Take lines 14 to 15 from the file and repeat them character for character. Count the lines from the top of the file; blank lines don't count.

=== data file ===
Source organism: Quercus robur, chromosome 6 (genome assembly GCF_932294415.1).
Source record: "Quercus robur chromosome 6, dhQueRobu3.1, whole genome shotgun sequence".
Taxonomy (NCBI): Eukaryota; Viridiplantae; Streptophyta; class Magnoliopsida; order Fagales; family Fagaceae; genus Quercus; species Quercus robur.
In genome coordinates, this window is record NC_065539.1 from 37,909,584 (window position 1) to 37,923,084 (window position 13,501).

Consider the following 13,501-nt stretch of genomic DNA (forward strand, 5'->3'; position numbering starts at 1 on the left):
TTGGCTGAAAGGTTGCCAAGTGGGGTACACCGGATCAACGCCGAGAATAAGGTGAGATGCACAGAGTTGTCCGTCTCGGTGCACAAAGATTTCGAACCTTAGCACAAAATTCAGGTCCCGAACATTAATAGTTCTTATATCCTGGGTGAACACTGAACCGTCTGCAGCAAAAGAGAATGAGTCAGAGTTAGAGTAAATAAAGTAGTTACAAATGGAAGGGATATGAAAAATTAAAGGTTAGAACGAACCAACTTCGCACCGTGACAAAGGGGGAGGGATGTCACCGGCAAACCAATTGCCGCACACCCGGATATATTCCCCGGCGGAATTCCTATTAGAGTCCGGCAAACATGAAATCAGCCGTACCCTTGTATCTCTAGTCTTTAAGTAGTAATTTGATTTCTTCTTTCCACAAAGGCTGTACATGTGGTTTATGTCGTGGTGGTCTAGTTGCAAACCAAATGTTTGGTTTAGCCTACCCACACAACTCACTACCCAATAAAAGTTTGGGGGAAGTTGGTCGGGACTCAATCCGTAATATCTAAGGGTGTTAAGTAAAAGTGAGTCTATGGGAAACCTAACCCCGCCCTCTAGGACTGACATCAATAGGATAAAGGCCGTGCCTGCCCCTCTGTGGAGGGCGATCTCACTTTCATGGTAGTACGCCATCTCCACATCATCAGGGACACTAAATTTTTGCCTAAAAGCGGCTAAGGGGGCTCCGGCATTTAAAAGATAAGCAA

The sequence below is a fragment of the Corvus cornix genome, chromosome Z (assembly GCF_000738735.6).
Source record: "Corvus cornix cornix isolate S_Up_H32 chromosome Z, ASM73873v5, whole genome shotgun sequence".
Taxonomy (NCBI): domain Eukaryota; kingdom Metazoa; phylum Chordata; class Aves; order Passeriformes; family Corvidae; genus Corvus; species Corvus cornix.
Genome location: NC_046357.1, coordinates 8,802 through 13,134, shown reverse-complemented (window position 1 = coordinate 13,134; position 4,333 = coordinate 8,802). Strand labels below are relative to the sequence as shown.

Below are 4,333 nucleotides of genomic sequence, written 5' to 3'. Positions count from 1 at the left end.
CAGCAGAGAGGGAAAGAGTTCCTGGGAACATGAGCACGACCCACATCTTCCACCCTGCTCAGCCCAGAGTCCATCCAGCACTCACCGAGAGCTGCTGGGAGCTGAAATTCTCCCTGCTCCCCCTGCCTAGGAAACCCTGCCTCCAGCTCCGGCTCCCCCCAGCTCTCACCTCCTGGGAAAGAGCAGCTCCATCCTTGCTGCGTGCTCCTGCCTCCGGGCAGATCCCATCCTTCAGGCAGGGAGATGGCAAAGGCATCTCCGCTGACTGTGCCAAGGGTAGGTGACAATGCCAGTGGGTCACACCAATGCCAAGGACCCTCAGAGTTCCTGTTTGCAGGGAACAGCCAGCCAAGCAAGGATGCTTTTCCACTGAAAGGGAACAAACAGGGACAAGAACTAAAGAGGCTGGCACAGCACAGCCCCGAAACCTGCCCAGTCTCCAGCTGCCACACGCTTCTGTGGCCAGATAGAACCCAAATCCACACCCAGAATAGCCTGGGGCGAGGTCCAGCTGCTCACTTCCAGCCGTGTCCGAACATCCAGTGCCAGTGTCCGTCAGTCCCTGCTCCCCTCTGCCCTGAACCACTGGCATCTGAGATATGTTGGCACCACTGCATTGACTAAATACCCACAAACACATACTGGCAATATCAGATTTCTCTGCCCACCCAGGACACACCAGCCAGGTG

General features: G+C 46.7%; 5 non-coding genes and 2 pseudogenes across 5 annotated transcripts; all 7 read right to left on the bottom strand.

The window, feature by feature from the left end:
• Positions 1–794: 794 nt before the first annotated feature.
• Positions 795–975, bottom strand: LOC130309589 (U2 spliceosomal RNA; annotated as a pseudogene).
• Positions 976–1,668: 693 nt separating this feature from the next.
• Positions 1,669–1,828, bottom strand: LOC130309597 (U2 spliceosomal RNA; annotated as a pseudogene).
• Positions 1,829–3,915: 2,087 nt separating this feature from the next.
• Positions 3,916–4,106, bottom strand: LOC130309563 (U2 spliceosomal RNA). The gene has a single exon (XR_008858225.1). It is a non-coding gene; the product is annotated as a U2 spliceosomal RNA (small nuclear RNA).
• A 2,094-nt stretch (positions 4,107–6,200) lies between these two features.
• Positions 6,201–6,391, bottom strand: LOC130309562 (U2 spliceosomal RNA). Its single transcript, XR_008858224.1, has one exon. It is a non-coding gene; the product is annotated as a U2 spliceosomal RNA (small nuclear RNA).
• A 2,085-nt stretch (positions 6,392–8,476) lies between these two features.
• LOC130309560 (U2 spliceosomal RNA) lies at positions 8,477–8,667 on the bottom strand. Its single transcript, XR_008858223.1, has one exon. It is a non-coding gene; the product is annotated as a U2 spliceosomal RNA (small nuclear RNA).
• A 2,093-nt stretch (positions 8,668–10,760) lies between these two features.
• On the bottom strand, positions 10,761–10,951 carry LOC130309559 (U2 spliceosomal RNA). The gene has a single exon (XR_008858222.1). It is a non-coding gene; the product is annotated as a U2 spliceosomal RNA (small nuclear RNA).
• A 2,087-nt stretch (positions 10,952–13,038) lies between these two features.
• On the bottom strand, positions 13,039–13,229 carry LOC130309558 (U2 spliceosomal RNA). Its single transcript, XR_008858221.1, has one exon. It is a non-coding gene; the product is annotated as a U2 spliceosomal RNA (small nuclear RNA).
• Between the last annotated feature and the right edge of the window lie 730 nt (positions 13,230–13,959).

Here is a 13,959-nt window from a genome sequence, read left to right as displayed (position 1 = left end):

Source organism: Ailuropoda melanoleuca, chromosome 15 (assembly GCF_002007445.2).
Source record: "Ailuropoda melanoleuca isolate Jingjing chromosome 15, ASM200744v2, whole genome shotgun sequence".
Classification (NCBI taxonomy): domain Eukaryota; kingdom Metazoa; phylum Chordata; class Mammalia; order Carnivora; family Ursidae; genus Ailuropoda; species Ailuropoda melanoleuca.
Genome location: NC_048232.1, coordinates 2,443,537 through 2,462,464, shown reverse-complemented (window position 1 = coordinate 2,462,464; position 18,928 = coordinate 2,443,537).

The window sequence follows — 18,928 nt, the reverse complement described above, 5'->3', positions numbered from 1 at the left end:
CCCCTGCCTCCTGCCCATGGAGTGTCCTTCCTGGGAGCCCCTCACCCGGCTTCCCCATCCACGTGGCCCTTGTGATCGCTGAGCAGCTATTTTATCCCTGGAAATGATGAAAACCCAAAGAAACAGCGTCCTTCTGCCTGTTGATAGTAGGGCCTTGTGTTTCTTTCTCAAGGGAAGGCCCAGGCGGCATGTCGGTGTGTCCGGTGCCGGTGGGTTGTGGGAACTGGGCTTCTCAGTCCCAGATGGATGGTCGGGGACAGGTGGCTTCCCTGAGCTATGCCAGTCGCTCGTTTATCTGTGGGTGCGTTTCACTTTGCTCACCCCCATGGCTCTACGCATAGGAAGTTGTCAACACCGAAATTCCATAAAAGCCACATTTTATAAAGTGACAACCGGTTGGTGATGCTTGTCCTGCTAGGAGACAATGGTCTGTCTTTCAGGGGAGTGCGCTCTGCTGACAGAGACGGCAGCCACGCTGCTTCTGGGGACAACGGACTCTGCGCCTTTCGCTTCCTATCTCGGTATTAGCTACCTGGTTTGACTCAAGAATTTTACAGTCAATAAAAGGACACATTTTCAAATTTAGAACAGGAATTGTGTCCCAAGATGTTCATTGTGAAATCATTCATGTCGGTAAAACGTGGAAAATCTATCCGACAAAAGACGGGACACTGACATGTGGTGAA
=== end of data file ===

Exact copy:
The window, feature by feature from the left end:
• Positions 1–794: 794 nt before the first annotated feature.